Global squid supply on the decline
By April Forristall, SeafoodSource assistant editor
16 November, 2009 -
The global squid market is in dire straits.
According to Food and Agriculture Organization statistics, 2009 landings totaled only 65,000 metric tons for the entire Southwest Atlantic area — disastrous compared to the 334,000 metric tons harvested there last year.
Catches around the Falklands/Malvinas were also extremely low, with only 45 metric tons of Illex caught from January to May this year, down from 94,000 metric tons caught during the same period in 2008.
Loligo landings also declined, although slightly less at 13,000 metric tons, down from 25,000 metric tons. In addition, the FAO reports that all main exporting countries reported lower exports. For instance, squid exports from Argentina in the first four months of this year totaled 28,700 metric tons, not even half of the amount during the same period last year.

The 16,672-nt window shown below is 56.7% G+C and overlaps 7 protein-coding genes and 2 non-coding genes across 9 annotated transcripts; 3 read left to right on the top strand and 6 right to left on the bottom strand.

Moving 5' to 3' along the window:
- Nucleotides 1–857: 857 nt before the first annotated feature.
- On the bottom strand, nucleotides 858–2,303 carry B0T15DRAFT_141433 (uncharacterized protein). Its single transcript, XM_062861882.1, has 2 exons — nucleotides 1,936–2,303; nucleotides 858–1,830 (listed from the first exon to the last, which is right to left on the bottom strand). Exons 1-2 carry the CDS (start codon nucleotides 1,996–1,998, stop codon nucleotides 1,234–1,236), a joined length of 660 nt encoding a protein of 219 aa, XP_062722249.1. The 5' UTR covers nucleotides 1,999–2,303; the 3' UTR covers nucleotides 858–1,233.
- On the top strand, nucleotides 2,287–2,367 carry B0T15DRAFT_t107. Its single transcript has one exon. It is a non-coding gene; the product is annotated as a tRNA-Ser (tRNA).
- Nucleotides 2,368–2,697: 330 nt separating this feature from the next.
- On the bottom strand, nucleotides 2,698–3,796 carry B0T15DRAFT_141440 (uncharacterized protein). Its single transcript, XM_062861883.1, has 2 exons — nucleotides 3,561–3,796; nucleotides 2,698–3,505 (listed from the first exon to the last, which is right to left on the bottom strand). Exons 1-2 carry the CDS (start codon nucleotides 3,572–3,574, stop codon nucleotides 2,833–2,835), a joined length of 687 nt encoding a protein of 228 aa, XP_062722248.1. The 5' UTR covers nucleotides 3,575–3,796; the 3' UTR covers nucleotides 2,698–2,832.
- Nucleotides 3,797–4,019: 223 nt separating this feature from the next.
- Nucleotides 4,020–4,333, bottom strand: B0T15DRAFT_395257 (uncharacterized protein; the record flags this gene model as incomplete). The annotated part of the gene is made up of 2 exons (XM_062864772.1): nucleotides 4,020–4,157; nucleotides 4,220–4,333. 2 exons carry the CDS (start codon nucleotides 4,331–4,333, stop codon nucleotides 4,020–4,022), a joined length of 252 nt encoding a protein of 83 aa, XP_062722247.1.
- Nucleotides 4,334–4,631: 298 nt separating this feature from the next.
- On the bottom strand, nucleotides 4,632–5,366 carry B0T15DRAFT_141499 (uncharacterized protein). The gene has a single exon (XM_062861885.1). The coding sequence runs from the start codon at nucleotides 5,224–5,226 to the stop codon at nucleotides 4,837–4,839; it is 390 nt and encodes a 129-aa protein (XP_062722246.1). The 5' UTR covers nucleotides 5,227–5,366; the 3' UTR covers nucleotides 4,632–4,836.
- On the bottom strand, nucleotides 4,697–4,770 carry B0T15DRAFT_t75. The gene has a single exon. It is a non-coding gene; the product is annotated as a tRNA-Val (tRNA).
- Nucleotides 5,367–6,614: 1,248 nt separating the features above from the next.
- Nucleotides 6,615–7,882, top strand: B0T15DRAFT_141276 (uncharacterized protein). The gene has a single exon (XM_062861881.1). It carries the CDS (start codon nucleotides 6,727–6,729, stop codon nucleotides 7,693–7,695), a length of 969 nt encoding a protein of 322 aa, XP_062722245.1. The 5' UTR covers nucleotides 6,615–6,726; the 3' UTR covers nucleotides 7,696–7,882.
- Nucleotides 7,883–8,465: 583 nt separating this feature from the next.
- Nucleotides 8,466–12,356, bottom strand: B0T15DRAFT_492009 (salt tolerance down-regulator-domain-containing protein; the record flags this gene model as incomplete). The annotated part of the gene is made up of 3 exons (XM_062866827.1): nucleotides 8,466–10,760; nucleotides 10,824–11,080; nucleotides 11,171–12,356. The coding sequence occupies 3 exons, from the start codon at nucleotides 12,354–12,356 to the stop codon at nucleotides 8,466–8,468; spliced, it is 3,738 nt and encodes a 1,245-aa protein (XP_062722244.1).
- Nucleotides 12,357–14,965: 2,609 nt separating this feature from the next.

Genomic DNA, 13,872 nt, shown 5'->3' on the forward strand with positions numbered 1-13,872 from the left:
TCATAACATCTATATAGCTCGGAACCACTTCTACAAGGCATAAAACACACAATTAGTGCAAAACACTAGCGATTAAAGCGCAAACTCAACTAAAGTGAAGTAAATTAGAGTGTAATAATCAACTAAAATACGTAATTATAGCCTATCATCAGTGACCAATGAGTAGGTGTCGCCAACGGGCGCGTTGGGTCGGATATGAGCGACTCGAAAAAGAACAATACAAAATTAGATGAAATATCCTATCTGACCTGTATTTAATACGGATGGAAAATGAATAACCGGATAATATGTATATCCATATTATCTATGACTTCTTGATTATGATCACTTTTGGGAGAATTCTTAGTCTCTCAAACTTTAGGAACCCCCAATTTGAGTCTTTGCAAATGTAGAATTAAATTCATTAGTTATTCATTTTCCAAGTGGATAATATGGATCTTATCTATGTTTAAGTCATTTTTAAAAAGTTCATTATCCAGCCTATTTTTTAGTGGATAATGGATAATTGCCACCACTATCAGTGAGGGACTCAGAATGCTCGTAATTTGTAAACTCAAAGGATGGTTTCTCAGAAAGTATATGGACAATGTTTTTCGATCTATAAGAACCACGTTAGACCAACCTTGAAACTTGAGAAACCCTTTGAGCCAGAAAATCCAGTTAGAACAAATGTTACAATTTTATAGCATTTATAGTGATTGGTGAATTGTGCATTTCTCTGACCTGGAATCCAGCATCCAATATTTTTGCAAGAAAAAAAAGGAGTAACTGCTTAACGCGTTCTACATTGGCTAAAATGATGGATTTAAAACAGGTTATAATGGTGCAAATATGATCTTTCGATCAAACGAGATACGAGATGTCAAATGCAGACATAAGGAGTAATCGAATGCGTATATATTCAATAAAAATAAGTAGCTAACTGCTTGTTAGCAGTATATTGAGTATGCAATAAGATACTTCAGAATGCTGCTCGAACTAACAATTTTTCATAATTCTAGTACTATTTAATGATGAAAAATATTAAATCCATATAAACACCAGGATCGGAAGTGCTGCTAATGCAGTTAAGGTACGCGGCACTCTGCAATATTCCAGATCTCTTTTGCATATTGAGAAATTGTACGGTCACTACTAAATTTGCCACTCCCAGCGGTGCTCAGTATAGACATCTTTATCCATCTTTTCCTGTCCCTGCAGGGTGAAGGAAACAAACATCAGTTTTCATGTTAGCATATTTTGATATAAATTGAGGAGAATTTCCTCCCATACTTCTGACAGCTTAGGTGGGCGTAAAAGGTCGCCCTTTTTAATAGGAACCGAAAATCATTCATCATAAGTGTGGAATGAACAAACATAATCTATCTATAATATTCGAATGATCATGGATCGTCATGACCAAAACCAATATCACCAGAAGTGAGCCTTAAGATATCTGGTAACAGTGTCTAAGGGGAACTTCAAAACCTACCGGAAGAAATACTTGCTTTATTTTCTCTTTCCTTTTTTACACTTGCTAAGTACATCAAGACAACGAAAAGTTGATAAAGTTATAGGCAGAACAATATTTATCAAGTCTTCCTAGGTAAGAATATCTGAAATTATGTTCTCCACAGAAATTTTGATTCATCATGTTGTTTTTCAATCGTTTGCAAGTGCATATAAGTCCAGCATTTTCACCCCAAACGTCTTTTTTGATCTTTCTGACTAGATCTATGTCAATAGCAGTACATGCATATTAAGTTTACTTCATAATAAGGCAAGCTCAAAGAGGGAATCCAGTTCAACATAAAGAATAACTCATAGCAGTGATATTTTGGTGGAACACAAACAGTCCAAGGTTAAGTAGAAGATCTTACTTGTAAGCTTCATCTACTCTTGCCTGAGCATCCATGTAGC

The global shortfall is also reflected in import data from the National Marine Fisheries Service. Total U.S. imports from China, one of the main suppliers of the product, dropped to 46.4 million pounds, down from 48.7 million pounds last year.
Total U.S. imports through August totaled 82.9 million pounds, down from 97.3 million pounds during the same period last year, according to NMFS.
Other main markets for squid, such as Korea and Japan, were quite strong. However, exports to Spain declined. Spain imported about 629,000 pounds, down from more than 700,000 pounds the previous year.
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